### All Calculus 1 Resources

## Example Questions

### Example Question #1 : Graphing Functions

Function gives the velocity of a particle as a function of time.

Which of the following ordered pairs are the coordinates of a critical point of ?

**Possible Answers:**

**Correct answer:**

Recall that a function has critcal points where its first derivative is equal to zero or undefined.

So, given , we need to find v'(t)

Where is this function equal to zero? t=0 for one. We can find the others, but we really just need one. Plug in t=0 into our original equation to find the point (0,0) Which is in this case a saddle point.

### Example Question #2 : Local Maximum

At which point does a local maxima appear in the following function?

**Possible Answers:**

**Correct answer:**

A local max will occur when the function changes from increasing to decreasing. This means that the derivative of the function will change from positive to negative.

First step is to find the derivative.

Find the critical points (when is or undefined).

Next, find at which of these two values changes from positive to negative. Plug in a value in each of the regions into .

The regions to be tested are ,, and .

A value in the first region, such as , gives a positive number, and a value in the second range gives a negative number, meaning that must be the point where the max occurs.

To find what the coordinate of this point, plug in in to , not , to get .

### Example Question #3 : Local Maximum

Tessie kicks a bean bag into the air. Its height at a given time can be given by the following equation:

At what time will the bean bag reach its maximum height?

**Possible Answers:**

**Correct answer:**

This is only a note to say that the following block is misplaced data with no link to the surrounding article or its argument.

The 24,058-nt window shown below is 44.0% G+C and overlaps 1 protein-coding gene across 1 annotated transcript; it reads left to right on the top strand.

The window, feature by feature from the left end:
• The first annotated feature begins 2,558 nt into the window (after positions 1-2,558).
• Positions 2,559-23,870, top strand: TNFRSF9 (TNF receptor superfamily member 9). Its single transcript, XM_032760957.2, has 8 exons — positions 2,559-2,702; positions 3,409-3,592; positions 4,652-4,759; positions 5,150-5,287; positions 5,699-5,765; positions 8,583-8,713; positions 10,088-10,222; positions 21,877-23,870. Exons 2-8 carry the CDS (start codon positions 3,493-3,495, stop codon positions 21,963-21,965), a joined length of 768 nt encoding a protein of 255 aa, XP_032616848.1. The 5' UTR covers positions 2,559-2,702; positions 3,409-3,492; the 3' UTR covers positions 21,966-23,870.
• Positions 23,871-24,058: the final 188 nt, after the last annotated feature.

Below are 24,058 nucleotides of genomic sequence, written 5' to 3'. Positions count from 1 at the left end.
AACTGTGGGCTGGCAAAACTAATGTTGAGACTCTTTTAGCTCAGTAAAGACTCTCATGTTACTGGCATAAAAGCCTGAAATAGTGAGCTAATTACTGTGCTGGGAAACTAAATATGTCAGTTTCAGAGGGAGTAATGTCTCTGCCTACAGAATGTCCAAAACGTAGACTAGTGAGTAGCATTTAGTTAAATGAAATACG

To find the time at which the bean bag reaches its maximum height, we need to find the time when the velocity of the bean bag is zero.

We can find this by taking the derivative of the height position function with respect to time:

Setting this equal to 0, we can then solve for t:

### Example Question #4 : Local Maximum

Find the local maximum of the function on the interval .

**Possible Answers:**

and

There is no local maximum.

**Correct answer:**

To find the local maximum, we must find where the derivative of the function is equal to 0.

Given that the derivative of the function yields using the power rule . We see the derivative is never zero.

However, we are given a closed interval, and so we must proceed to check the endpoints. By graphing the function, we can see that the endpoint is, in fact, a local maximum.

### Example Question #5 : Local Maximum

The postion of a feather in a windstorm is given by the following equation:

Determine when an extrema in the feather's position occurs and state whether it is a local minima or maxima.

**Possible Answers:**

**Correct answer:**

The first step into finding when the extrema of a function occurs is to take the derivative and set it equal to zero:

To solve the right side of the equation, we'll need to find its roots. we may either use the quadratic formula:

or see that the equation factors into:

Either way, the only nonnegative root is 2.

To see whether this a local minima or maxima, we'll take the second derivative of our equation and plug in this value of 2:

Since the second derivative is positive, we know that this represents a local minima.

### Example Question #6 : Local Maximum

Find the local maximum of the curve .

**Possible Answers:**

and

**Correct answer:**

First rewrite :

Use the multiplication rule to take the derivative:

To find the local extrema, set this to 0...

...and solve for ...

*

* Since we divided by , we have to remember that is a valid solution

Therefore, we know that we have two potential local extrema: and .